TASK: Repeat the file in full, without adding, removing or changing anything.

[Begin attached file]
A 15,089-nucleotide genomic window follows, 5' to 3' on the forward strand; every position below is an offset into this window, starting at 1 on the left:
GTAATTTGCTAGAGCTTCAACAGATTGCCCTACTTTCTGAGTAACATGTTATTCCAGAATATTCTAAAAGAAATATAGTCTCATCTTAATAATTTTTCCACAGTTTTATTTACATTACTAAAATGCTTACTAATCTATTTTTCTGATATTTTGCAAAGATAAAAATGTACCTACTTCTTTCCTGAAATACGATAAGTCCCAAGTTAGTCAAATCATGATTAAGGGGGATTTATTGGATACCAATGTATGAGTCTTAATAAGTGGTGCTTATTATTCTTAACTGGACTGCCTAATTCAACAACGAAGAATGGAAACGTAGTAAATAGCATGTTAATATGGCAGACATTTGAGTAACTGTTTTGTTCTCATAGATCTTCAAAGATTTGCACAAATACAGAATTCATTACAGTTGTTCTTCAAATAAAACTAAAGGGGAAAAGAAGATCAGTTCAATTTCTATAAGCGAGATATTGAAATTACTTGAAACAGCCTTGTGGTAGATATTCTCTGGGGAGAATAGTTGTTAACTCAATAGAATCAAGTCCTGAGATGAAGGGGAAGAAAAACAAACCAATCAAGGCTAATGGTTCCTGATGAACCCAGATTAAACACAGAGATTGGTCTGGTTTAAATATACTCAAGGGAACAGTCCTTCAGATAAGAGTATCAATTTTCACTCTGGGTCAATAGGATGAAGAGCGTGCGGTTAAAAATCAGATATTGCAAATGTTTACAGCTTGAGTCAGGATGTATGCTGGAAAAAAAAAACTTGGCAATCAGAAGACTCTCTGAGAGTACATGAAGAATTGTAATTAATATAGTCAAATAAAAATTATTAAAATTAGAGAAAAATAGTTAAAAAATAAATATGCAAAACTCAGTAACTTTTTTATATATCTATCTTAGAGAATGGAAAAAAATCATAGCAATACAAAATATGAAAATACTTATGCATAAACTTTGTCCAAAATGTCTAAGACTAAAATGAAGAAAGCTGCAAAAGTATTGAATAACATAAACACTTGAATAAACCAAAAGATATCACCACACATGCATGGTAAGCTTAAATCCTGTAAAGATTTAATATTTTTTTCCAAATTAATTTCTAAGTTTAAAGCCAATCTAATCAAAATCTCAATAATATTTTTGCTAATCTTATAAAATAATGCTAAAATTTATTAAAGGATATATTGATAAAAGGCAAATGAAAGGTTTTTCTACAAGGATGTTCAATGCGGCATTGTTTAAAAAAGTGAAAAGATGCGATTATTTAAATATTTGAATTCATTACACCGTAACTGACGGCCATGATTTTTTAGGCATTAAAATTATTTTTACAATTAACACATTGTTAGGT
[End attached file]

A 15,089-nucleotide genomic window follows, 5' to 3' on the forward strand; every position below is an offset into this window, starting at 1 on the left:
GTAATTTGCTAGAGCTTCAACAGATTGCCCTACTTTCTGAGTAACATGTTATTCCAGAATATTCTAAAAGAAATATAGTCTCATCTTAATAATTTTTCCACAGTTTTATTTACATTACTAAAATGCTTACTAATCTATTTTTCTGATATTTTGCAAAGATAAAAATGTACCTACTTCTTTCCTGAAATACGATAAGTCCCAAGTTAGTCAAATCATGATTAAGGGGGATTTATTGGATACCAATGTATGAGTCTTAATAAGTGGTGCTTATTATTCTTAACTGGACTGCCTAATTCAACAACGAAGAATGGAAACGTAGTAAATAGCATGTTAATATGGCAGACATTTGAGTAACTGTTTTGTTCTCATAGATCTTCAAAGATTTGCACAAATACAGAATTCATTACAGTTGTTCTTCAAATAAAACTAAAGGGGAAAAGAAGATCAGTTCAATTTCTATAAGCGAGATATTGAAATTACTTGAAACAGCCTTGTGGTAGATATTCTCTGGGGAGAATAGTTGTTAACTCAATAGAATCAAGTCCTGAGATGAAGGGGAAGAAAAACAAACCAATCAAGGCTAATGGTTCCTGATGAACCCAGATTAAACACAGAGATTGGTCTGGTTTAAATATACTCAAGGGAACAGTCCTTCAGATAAGAGTATCAATTTTCACTCTGGGTCAATAGGATGAAGAGCGTGCGGTTAAAAATCAGATATTGCAAATGTTTACAGCTTGAGTCAGGATGTATGCTGGAAAAAAAAAACTTGGCAATCAGAAGACTCTCTGAGAGTACATGAAGAATTGTAATTAATATAGTCAAATAAAAATTATTAAAATTAGAGAAAAATAGTTAAAAAATAAATATGCAAAACTCAGTAACTTTTTTATATATCTATCTTAGAGAATGGAAAAAAATCATAGCAATACAAAATATGAAAATACTTATGCATAAACTTTGTCCAAAATGTCTAAGACTAAAATGAAGAAAGCTGCAAAAGTATTGAATAACATAAACACTTGAATAAACCAAAAGATATCACCACACATGCATGGTAAGCTTAAATCCTGTAAAGATTTAATATTTTTTTCCAAATTAATTTCTAAGTTTAAAGCCAATCTAATCAAAATCTCAATAATATTTTTGCTAATCTTATAAAATAATGCTAAAATTTATTAAAGGATATATTGATAAAAGGCAAATGAAAGGTTTTTCTACAAGGATGTTCAATGCGGCATTGTTTAAAAAAGTGAAAAGATGCGATTATTTAAATATTTGAATTCATTACACCGTAACTGACGGCCATGATTTTTTAGGCATTAAAATTATTTTTACAATTAACACATTGTTAGGT